The Bankruptcy Decision: Does Stigma Matter?

University of Michigan Working Paper No. 98-01

49 Pages Posted: 26 Mar 1998

See all articles by Scott A. Fay

Scott A. Fay

University of Florida, Department of Marketing

Erik Hurst

University of Chicago - Booth School of Business; National Bureau of Economic Research (NBER)

Michelle J. White

University of California, San Diego (UCSD) - Department of Economics; National Bureau of Economic Research (NBER)

Date Written: January 1998

Abstract

In this paper, we model and estimate the effects of both bankruptcy stigma and financial benefit on households' decisions to file for bankruptcy. We show that the probability of debtors filing for bankruptcy rises when the level of bankruptcy stigma falls. We also show that the level of bankruptcy stigma has external effects, so that individual households are better off if their own bankruptcy stigma level is lower than that of others in the same credit pool and are worse off if their own bankruptcy stigma level is higher than that of others in the same credit pool. Using new data, we find that the probability of filing for bankruptcy is positively and significantly related to the financial benefit from filing. If households' financial benefit from bankruptcy rose by $1,000, the model predicts that the number of filings would rise by 2.8%. As an inverse proxy for the level of bankruptcy stigma, we use the aggregate filing rate in households' state of residence over the past three years, corrected for state fixed effects. We find that this measure is positively and significantly related to the probability of filing for bankruptcy. According to the model, if the bankruptcy filing rate in a particular state doubled, the reduction in the level of bankruptcy stigma would cause the state's filing rate to increase by an additional 19% in the following year. Finally, our model predicts that if the 1997 National Bankruptcy Review Commission's proposed increases in bankruptcy exemption levels were implemented, then the number of bankruptcy filings would increase by about 89,000 per year.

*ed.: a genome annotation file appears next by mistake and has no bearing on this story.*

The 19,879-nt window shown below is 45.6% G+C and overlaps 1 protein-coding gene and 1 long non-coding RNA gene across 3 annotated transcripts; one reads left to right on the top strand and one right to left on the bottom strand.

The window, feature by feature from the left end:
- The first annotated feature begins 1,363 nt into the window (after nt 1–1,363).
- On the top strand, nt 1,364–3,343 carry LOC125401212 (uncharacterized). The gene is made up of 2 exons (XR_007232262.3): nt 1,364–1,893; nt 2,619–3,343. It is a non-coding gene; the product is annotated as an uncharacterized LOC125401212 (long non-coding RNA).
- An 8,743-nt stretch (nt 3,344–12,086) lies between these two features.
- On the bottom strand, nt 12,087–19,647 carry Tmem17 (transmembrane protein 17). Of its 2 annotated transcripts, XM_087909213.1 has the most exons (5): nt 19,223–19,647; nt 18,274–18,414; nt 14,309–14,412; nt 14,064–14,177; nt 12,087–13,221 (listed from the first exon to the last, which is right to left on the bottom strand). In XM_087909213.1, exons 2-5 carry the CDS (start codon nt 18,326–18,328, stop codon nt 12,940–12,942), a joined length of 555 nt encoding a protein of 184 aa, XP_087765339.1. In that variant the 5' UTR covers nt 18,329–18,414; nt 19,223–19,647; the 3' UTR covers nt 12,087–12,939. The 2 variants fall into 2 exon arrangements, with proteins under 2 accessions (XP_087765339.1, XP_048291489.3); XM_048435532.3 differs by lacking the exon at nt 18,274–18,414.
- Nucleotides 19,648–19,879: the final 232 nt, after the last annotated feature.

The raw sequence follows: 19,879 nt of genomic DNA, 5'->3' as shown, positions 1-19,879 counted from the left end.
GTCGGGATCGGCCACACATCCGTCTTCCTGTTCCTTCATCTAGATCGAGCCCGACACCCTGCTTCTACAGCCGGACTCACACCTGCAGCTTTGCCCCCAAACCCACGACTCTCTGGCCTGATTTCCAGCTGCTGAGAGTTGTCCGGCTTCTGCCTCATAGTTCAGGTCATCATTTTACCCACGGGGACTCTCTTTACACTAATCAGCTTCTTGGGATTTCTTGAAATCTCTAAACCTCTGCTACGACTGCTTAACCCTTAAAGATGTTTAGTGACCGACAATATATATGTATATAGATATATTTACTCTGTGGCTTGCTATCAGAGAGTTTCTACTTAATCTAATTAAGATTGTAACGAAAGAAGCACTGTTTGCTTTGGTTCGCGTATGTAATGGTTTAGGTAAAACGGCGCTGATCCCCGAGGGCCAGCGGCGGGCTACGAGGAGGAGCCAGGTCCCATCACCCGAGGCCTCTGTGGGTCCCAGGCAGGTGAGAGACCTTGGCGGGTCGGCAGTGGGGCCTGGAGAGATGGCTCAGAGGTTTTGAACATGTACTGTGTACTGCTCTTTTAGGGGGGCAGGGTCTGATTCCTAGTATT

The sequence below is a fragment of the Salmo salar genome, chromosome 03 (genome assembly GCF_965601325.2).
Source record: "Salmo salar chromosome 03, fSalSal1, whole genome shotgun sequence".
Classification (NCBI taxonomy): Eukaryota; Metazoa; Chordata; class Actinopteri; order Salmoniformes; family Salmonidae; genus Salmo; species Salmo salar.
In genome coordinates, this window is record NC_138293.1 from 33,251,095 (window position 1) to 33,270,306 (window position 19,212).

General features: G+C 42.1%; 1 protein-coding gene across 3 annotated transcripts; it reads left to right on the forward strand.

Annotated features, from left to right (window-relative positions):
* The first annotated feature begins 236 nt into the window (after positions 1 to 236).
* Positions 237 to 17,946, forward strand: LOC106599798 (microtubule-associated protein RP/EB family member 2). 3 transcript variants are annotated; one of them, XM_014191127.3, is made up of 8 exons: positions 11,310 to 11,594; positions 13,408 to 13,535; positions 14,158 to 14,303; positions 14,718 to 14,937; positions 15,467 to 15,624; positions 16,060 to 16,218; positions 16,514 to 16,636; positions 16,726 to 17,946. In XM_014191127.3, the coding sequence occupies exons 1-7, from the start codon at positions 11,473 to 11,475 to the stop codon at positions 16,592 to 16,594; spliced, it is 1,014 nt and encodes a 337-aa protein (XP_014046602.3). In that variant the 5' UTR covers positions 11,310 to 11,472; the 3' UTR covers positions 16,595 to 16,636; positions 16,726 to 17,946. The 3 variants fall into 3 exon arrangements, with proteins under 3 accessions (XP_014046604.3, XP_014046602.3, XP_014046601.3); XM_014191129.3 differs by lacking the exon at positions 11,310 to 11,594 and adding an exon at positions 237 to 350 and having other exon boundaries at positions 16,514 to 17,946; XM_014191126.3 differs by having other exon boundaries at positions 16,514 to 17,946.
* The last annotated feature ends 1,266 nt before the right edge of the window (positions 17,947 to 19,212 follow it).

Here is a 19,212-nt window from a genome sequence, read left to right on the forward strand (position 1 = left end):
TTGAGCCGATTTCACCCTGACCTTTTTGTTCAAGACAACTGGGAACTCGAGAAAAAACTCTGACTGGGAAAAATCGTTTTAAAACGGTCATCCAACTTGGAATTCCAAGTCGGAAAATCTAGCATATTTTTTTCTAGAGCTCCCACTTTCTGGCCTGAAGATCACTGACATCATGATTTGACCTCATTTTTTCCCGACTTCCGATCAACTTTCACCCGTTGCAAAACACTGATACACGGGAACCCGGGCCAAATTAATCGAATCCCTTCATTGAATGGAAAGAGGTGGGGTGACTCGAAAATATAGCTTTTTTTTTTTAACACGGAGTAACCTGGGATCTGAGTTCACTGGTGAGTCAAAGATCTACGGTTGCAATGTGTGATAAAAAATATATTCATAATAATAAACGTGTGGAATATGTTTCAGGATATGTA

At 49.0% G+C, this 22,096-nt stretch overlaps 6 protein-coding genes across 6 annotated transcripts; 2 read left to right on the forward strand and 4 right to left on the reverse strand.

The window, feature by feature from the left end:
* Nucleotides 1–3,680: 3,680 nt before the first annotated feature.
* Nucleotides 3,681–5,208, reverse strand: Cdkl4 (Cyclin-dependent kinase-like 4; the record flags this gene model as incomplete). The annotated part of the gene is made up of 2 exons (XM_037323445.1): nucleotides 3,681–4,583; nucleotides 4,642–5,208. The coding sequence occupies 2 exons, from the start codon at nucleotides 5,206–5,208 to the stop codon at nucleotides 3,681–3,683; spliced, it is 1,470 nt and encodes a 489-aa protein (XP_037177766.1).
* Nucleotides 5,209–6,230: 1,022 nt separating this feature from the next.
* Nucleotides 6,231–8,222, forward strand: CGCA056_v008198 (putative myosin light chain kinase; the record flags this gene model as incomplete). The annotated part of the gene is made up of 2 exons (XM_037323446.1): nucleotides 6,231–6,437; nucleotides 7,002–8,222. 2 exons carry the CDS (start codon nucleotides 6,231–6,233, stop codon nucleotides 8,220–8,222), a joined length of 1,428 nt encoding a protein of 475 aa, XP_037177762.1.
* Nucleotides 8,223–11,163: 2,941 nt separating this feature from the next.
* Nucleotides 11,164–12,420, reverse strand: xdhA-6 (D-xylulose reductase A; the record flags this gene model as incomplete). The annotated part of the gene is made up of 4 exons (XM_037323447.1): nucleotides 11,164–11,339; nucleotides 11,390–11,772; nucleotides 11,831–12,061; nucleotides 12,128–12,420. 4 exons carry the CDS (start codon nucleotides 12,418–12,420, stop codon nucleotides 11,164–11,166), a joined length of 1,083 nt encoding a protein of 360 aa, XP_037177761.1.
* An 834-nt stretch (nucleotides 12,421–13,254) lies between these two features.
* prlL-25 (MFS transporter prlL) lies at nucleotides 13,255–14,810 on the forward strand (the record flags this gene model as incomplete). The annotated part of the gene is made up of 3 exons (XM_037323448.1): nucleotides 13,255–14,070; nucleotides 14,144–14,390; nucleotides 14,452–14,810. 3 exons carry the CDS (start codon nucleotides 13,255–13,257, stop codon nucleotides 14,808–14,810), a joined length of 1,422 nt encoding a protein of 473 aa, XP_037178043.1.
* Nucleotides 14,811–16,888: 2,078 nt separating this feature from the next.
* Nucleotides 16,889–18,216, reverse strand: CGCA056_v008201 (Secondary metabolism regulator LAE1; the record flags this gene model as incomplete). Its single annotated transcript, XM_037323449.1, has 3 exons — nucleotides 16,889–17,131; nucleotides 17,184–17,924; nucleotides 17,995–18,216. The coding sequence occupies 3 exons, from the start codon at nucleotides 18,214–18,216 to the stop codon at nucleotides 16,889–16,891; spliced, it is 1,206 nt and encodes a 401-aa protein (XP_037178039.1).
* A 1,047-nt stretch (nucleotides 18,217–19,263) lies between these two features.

JEL Classification: H31

Suggested Citation

Fay, Scott A. and Hurst, Erik and White, Michelle J., The Bankruptcy Decision: Does Stigma Matter? (January 1998). University of Michigan Working Paper No. 98-01. Available at SSRN: https://ssrn.com/abstract=70915 or http://dx.doi.org/10.2139/ssrn.70915

Scott A. Fay (Contact Author)

University of Florida, Department of Marketing ( email )

PO Box 117165, 201 Stuzin Hall
Gainesville, FL 32610-0496
United States

Erik Hurst

University of Chicago - Booth School of Business ( email )

5807 S. Woodlawn Avenue
Chicago, IL 60637
United States

National Bureau of Economic Research (NBER)

1050 Massachusetts Avenue
Cambridge, MA 02138
United States

Michelle J. White

University of California, San Diego (UCSD) - Department of Economics ( email )

9500 Gilman Drive
La Jolla, CA 92093-0508
United States

National Bureau of Economic Research (NBER)

1050 Massachusetts Avenue
Cambridge, MA 02138
United States

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